• Caregivers being less likely to jump to conclusions about their foster children’s negative behaviors.
  • Caregivers who can see the deeper meaning behind their child’s behavior. This enables them to problem solve those issues more successfully, which leads to more successful relationships.
  • Parents who are more likely to interact with their children in a more sensitive and therapeutic manner, increasing secure attachment.
  • Less parental stress, reduced placement breakdowns and improved mental health of foster children.
The Intervention

Dr. Tina Adkins developed the Family Minds psycho-educational training intervention specifically for foster and adoptive caregivers. The intervention was designed to be short-term and practical. Evaluation of the intervention took place as part of Dr. Adkin’s dissertation project at University College London and the Anna Freud Center.

Key Features:

  • Psycho-educational; can be taught to and given by social workers
  • Cost effective and short-term
  • Designed to increase parent’s knowledge and ability to mentalize
  • Helps parents go deeper in understanding the thoughts, feelings and behaviors of their children, as well as themselves
  • 3 separate trainings of about 3 hours each spread out over 6 weeks (can be adapted)
  • Cumulative content including info on trauma, attachment and mentalization
  • Includes slides, handouts, videos, discussions, classroom activities and at-home activities

Fifty-four foster and adoptive parents in Austin, TX, received the intervention. Researchers collected data both before and after the intervention, measuring reflective functioning/mentalization capacities and parenting stress. The same data were collected with a comparison group of 48 foster parents who received a typical foster parent training.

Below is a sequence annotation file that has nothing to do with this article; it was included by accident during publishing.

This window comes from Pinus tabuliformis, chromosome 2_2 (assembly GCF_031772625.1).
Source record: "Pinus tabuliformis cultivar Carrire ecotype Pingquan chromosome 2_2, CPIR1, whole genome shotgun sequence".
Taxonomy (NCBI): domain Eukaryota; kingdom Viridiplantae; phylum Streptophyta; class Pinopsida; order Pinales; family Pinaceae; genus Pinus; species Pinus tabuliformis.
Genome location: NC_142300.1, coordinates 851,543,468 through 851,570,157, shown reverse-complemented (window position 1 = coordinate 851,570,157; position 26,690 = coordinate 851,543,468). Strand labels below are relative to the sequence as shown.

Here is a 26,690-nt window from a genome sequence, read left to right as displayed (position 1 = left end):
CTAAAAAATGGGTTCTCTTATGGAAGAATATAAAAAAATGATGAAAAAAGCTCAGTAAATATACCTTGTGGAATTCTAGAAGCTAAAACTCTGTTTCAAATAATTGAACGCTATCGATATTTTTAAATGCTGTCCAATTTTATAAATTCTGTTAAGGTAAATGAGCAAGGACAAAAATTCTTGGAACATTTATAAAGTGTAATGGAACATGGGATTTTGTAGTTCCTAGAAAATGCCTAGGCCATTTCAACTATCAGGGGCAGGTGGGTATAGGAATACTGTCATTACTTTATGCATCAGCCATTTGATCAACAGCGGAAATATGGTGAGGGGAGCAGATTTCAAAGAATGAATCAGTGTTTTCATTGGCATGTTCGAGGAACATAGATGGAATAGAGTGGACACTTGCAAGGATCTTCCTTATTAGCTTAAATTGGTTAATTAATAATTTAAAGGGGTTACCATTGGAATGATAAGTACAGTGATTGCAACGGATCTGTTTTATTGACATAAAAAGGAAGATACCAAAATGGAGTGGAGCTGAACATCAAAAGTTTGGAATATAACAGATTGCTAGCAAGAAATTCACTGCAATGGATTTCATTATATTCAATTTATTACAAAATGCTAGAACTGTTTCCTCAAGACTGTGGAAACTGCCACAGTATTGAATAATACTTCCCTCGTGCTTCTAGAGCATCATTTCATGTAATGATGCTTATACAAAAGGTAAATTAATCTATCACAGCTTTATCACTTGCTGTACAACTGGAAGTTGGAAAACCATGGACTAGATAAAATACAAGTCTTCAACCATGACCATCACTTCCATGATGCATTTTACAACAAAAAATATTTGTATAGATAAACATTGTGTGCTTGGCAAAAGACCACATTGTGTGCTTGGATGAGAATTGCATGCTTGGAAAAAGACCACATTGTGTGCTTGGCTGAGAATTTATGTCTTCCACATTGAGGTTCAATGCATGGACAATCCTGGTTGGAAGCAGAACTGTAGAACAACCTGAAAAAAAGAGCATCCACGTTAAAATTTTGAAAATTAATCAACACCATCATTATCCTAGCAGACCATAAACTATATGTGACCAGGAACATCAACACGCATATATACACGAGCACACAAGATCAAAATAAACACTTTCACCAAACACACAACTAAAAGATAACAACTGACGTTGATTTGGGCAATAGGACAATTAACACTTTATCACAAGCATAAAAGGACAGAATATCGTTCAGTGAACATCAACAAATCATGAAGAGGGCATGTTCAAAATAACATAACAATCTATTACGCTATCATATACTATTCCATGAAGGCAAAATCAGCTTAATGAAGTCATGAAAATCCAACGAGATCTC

Results: Intervention parents’ significantly increased their reflective capacities and lowered their parenting stress. In contrast, the parents who received a typical training did not show any such improvements. Additionally, parents who went through the intervention reported feeling more connected and attuned to their children. This group also reported a lowering of behavioral issues and that they felt it improved their relationship to their children. 

Next Steps

Results from the randomized controlled trial of this intervention were very positive, showing that parents who went through the intervention significantly increased their ability to mentalize and reported less dysfunctional interactions between themselves and their foster children. This intervention has been manualized and is now considered evidenced-based. Next steps include training others on how to deliver this intervention to fidelity, which will include measuring outcomes to ensure other trainers can get the same positive results.

Bammens, A., Adkins, T., & Badger, J. (2015).  Psycho-educational intervention increases reflective functioning in foster and adoptive parentsAdoption & Fostering 39(1).

Contact if you are interested:
Tina Adkins